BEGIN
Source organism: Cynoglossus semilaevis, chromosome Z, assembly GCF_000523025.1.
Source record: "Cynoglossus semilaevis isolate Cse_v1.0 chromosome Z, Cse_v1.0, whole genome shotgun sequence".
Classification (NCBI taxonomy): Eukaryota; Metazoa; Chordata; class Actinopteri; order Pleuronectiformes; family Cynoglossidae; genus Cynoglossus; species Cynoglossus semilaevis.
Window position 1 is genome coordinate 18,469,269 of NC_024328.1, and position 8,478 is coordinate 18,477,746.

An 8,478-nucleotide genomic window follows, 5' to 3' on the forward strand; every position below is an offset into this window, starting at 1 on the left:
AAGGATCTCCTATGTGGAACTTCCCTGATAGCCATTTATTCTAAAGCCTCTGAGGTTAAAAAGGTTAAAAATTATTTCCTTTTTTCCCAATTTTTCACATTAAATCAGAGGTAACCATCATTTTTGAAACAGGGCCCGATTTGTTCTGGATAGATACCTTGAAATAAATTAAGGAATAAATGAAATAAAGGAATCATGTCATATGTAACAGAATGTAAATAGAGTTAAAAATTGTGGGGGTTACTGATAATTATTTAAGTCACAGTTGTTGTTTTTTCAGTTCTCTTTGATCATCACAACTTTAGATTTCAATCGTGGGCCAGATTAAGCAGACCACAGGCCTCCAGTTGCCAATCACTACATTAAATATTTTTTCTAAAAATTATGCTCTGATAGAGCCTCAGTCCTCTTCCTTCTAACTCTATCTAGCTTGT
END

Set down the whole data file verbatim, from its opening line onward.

Source organism: Cynoglossus semilaevis, chromosome Z, assembly GCF_000523025.1.
Source record: "Cynoglossus semilaevis isolate Cse_v1.0 chromosome Z, Cse_v1.0, whole genome shotgun sequence".
Classification (NCBI taxonomy): Eukaryota; Metazoa; Chordata; class Actinopteri; order Pleuronectiformes; family Cynoglossidae; genus Cynoglossus; species Cynoglossus semilaevis.
Window position 1 is genome coordinate 18,469,269 of NC_024328.1, and position 8,478 is coordinate 18,477,746.

An 8,478-nucleotide genomic window follows, 5' to 3' on the forward strand; every position below is an offset into this window, starting at 1 on the left:
AAGGATCTCCTATGTGGAACTTCCCTGATAGCCATTTATTCTAAAGCCTCTGAGGTTAAAAAGGTTAAAAATTATTTCCTTTTTTCCCAATTTTTCACATTAAATCAGAGGTAACCATCATTTTTGAAACAGGGCCCGATTTGTTCTGGATAGATACCTTGAAATAAATTAAGGAATAAATGAAATAAAGGAATCATGTCATATGTAACAGAATGTAAATAGAGTTAAAAATTGTGGGGGTTACTGATAATTATTTAAGTCACAGTTGTTGTTTTTTCAGTTCTCTTTGATCATCACAACTTTAGATTTCAATCGTGGGCCAGATTAAGCAGACCACAGGCCTCCAGTTGCCAATCACTACATTAAATATTTTTTCTAAAAATTATGCTCTGATAGAGCCTCAGTCCTCTTCCTTCTAACTCTATCTAGCTTGT